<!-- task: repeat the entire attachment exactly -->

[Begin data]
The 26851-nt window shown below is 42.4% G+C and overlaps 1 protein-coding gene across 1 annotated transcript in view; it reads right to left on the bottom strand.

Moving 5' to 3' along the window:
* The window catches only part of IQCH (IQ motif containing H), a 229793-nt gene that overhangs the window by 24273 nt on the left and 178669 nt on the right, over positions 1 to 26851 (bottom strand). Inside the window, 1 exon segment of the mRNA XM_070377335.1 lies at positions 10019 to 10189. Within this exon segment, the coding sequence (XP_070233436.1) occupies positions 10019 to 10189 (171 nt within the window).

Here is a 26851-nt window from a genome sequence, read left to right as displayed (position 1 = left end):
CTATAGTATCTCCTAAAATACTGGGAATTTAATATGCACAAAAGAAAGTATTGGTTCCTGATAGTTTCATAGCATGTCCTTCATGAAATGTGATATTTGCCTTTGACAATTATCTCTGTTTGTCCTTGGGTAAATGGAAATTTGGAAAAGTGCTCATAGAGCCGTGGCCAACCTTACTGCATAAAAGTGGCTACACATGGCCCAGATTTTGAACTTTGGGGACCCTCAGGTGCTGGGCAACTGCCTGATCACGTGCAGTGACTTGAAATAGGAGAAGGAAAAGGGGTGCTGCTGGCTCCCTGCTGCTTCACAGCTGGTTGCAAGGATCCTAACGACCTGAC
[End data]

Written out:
The 26851-nt window shown below is 42.4% G+C and overlaps 1 protein-coding gene across 1 annotated transcript in view; it reads right to left on the bottom strand.

Moving 5' to 3' along the window:
* The window catches only part of IQCH (IQ motif containing H), a 229793-nt gene that overhangs the window by 24273 nt on the left and 178669 nt on the right, over positions 1 to 26851 (bottom strand). Inside the window, 1 exon segment of the mRNA XM_070377335.1 lies at positions 10019 to 10189. Within this exon segment, the coding sequence (XP_070233436.1) occupies positions 10019 to 10189 (171 nt within the window).

Here is a 26851-nt window from a genome sequence, read left to right as displayed (position 1 = left end):
CTATAGTATCTCCTAAAATACTGGGAATTTAATATGCACAAAAGAAAGTATTGGTTCCTGATAGTTTCATAGCATGTCCTTCATGAAATGTGATATTTGCCTTTGACAATTATCTCTGTTTGTCCTTGGGTAAATGGAAATTTGGAAAAGTGCTCATAGAGCCGTGGCCAACCTTACTGCATAAAAGTGGCTACACATGGCCCAGATTTTGAACTTTGGGGACCCTCAGGTGCTGGGCAACTGCCTGATCACGTGCAGTGACTTGAAATAGGAGAAGGAAAAGGGGTGCTGCTGGCTCCCTGCTGCTTCACAGCTGGTTGCAAGGATCCTAACGACCTGAC